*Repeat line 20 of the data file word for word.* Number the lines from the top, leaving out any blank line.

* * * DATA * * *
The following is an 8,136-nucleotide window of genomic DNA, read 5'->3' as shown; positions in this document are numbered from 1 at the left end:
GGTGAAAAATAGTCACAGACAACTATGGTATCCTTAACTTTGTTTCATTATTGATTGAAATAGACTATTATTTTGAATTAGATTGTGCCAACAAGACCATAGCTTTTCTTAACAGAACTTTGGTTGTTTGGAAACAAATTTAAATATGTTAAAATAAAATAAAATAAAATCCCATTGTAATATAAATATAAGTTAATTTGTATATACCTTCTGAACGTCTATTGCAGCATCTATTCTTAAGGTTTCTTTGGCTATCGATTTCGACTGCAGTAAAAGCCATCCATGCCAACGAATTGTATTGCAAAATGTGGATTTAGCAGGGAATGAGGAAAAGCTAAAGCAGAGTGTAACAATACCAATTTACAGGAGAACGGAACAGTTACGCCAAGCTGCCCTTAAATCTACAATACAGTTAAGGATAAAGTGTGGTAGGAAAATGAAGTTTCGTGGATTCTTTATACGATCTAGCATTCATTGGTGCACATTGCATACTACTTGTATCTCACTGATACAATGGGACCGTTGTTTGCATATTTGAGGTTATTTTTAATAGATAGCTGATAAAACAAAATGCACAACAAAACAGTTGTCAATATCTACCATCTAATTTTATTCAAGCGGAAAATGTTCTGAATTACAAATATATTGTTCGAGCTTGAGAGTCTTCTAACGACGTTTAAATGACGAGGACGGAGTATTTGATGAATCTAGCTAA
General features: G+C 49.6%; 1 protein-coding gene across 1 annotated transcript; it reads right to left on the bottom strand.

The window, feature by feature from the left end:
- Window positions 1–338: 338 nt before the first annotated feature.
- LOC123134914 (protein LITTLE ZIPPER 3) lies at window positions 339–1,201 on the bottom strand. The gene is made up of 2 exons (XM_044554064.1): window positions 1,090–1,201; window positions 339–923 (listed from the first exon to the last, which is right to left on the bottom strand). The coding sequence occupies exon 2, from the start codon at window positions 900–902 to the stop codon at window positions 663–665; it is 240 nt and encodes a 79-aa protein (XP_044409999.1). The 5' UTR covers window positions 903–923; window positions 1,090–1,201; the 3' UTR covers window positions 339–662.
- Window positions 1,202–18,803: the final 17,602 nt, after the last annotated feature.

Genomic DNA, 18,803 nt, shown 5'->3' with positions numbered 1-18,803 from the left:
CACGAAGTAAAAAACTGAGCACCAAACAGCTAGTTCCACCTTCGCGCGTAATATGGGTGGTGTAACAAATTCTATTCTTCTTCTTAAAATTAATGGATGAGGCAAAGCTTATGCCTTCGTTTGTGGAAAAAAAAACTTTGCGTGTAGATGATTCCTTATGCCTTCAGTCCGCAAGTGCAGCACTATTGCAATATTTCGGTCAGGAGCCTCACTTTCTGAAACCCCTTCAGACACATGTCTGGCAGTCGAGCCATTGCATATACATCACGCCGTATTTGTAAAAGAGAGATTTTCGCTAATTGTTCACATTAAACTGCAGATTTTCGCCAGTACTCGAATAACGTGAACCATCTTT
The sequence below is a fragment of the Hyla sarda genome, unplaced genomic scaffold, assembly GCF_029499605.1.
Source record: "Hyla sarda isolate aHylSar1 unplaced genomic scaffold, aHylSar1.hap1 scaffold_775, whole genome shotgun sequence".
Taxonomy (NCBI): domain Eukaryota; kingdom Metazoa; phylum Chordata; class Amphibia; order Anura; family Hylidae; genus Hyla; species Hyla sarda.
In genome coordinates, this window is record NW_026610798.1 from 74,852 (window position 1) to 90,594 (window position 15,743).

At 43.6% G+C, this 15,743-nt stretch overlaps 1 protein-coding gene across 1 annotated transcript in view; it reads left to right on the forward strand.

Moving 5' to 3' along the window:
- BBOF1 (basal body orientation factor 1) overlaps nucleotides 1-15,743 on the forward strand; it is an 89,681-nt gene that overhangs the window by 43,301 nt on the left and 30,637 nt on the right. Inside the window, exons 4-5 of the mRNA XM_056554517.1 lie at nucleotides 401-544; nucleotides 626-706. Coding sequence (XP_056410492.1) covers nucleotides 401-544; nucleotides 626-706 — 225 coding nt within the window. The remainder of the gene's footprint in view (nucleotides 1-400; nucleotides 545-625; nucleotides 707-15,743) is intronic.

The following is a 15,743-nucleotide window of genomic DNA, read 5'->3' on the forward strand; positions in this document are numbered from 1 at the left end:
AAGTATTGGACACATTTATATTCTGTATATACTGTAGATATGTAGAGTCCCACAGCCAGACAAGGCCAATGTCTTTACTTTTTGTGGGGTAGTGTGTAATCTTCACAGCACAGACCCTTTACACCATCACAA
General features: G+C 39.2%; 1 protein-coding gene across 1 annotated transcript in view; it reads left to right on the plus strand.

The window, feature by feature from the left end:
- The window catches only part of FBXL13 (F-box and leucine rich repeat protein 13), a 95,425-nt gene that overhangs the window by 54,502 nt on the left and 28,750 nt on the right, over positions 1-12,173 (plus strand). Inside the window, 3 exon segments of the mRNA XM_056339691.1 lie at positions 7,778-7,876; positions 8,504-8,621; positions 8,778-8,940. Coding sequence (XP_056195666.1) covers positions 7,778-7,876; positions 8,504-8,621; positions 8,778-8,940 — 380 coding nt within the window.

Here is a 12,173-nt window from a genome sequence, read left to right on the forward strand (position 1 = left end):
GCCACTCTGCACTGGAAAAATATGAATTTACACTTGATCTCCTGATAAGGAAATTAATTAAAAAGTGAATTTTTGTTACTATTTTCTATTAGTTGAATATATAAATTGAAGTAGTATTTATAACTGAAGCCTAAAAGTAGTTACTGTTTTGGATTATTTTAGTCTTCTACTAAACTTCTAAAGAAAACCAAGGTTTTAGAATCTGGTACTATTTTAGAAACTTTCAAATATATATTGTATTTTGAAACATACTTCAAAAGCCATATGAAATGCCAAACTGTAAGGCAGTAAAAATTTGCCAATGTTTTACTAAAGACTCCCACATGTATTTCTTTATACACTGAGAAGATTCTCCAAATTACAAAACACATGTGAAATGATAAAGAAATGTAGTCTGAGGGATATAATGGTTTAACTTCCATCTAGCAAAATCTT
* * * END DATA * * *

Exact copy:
The window, feature by feature from the left end: